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Does the engine oil lose its properties if it is drained in the pan and returned back

Is the synthetic engine oil hygroscopic (like brake fluid, or AC compessor oil)? Does the oil lose its properties if it is drained in the pan and returned in engine again an hour later?
Yesterday I had to drain the engine oil and then put it back into the car, because my car’s drain plug had a leak and I had to replace the washer. I drained the oil in a plastic oil pan. The oil stayed for about an hour in the drain pan covered with a piece of paper to prevent some dust to get into the oil. You understand that the drain pan in which the oil has been left for an hour is not hermetically sealed and the oil has been in contact with the air all the time. Before I pour the oil into the engine I filtered it, so the procedure stretched so long.
Тoday I checked the oil level and noticed some yellow thing on the dipstick that looks like a mayonnaise? I suppose this is moisture / condensation in the oil? Is it yesterday’s draining and returning oil a cause?
The oil was replaced a full synthetic oil a week ago, and after that I’d noticed the leak that I successfully eliminated yesterday!

Others might not agree but I see no problem . I would drive and get the engine at operating temp for a while and check the oil level daily for a week or so .

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I do not see a problem, as long as everything was clean.

The mayonnaise probably is air/water/oil. When you drained the oil, it was left behind on the dipstick - in fact more of it may have formed while the crankcase was empty and the dipstick was not bathed in oil.

The oil sitting in the open was not harmed. You may have nothing wrong at all, just normal residual moisture in the crankcase. Be alert for signs of a problem with the PCV system or a head gasket leak, but don’t be surprised to find there’s no problem.

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What makes an oil function properly is the base stock which is 75% and the ADDITIVES which make up the rest. As oil is used in the engine, the additives are depleted, and the oil loses its capacity to do all those things it usually does. Filtering used oil only removes some solid particles and leaves an additive-depleted oil.

Re-refined oil is cleaned up in an industrial plant and new ADDITIEVS are added to make it about as good as the original oil.

A down to earth comparison would be to take the used water form your mothers washing machine, filter it and expect it to wash more clothes!!!

What you are doing makes no sense; leave the re-refining to commercial firms!

Drive on

I see no problem here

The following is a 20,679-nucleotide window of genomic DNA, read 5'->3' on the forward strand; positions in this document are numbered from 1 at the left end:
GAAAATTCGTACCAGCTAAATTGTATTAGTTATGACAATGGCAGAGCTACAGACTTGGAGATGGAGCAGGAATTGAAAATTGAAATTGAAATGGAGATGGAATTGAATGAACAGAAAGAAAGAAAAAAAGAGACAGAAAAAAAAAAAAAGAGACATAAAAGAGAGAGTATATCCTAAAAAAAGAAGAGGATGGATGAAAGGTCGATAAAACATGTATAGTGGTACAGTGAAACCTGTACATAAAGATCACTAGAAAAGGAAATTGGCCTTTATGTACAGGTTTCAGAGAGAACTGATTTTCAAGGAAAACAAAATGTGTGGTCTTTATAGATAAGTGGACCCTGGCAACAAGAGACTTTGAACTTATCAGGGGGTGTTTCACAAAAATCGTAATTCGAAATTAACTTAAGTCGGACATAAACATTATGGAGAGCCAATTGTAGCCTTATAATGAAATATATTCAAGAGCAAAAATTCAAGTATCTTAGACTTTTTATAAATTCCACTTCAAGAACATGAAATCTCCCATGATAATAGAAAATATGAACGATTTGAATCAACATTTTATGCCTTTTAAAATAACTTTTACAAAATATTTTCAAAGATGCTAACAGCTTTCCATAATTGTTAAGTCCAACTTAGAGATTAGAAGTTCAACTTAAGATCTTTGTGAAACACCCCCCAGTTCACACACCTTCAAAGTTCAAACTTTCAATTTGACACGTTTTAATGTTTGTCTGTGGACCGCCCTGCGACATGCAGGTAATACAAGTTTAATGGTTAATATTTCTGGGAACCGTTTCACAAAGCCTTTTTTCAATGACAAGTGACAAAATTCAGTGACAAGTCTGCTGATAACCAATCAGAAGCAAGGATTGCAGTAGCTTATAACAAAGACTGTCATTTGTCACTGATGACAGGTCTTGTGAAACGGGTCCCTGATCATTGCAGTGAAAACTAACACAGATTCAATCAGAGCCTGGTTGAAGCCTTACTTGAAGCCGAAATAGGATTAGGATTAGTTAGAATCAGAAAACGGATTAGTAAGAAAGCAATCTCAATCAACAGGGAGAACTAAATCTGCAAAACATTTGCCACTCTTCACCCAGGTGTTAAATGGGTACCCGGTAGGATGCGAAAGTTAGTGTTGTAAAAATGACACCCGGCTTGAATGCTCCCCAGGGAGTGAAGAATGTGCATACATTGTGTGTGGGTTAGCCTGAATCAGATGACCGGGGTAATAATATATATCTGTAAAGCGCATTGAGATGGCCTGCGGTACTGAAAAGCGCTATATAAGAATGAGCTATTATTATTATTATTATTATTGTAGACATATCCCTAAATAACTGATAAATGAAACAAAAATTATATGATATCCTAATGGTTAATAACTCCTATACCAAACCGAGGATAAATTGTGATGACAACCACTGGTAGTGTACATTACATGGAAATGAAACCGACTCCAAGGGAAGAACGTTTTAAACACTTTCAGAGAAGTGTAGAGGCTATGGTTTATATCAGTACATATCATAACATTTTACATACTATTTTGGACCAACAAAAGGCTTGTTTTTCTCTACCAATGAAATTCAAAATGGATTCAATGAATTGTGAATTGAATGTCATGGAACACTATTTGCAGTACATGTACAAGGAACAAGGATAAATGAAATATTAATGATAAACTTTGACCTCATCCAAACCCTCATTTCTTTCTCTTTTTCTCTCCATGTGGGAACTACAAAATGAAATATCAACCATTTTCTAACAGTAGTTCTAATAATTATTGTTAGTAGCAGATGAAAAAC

I don’t know if you checked the oil level cold or hot. Suggest making sure the cold level is correct, then driving it a few miles on the freeway. Shut the engine off, and check it after a few minutes. Chances are you won’t see any “mayonnaise” at that time. If needed, top off to reach the correct level

The drain plug washer . . . is it nylon, aluminum, copper, rubber, or what?

Depending on the material, it may be best to replace it at every oil change. Think of it as heading off future problems. For instance, I’ve rarely seen the copper washers seal perfectly when reused

Docnick, you missed the fact the oil had been in the engine for one week.

Check the PCV system. Condensation is the most likely cause for the mayonaise and it showed up after finishing the work because you were very attentive.

Sorry; I thought OP was trying to get extra life out of used oil.

Keep monitoring the dipstick for the oil condition, but I expect that problem will disappear as your drive the car a few times. I’ve done the same thing before when a situation develops where I have to drain the oil to fix something, and that batch of oil has only recently been installed. I just drain it out into a clean pan lined with a new garbage bag liner, sieve it to make sure it is clean to re-use, then pour it back in. Never had a problem. I use conventional dinosaur oil, but I wouldn’t expect synthetic to be any different. As the engine heats up the PCV system should scavenge any remaining moisture out of the crankcase. That’s part of its job, as in normal operation some combustion gasses inevitably get into the crankcase, and the two major combustion gasses are CO2 and H20.

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Normally I’d so no problem, but that yellow “mustard” of undisclosed origin would suggest something in there. It might have been residue from coolant in the pan or something else. Me? I’d change it again because I’d sleep better.

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The moisture that has accumulated in the dipstick tube has probably been there long before you changed the oil. The dipstick tube doesn’t get as hot as the inside of the engine so it is common for condensation to develop there.

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Engine oil is in contact with atmosphere all the time. Plenty of moisture is in contact with the oil and is removed by the PCV system. Engine oil is far more stable than those other fluids and doesn’t try to pull the moisture from the air.

I’m with the majority here. I can’t imagine that the oil having been out of the vehicle has any impact on the stuff you are seeing. My instincts also are the same as those that suspect water and or coolant, but I would give it a good hot run a few times and then worry if I still was seeing it. Cool post.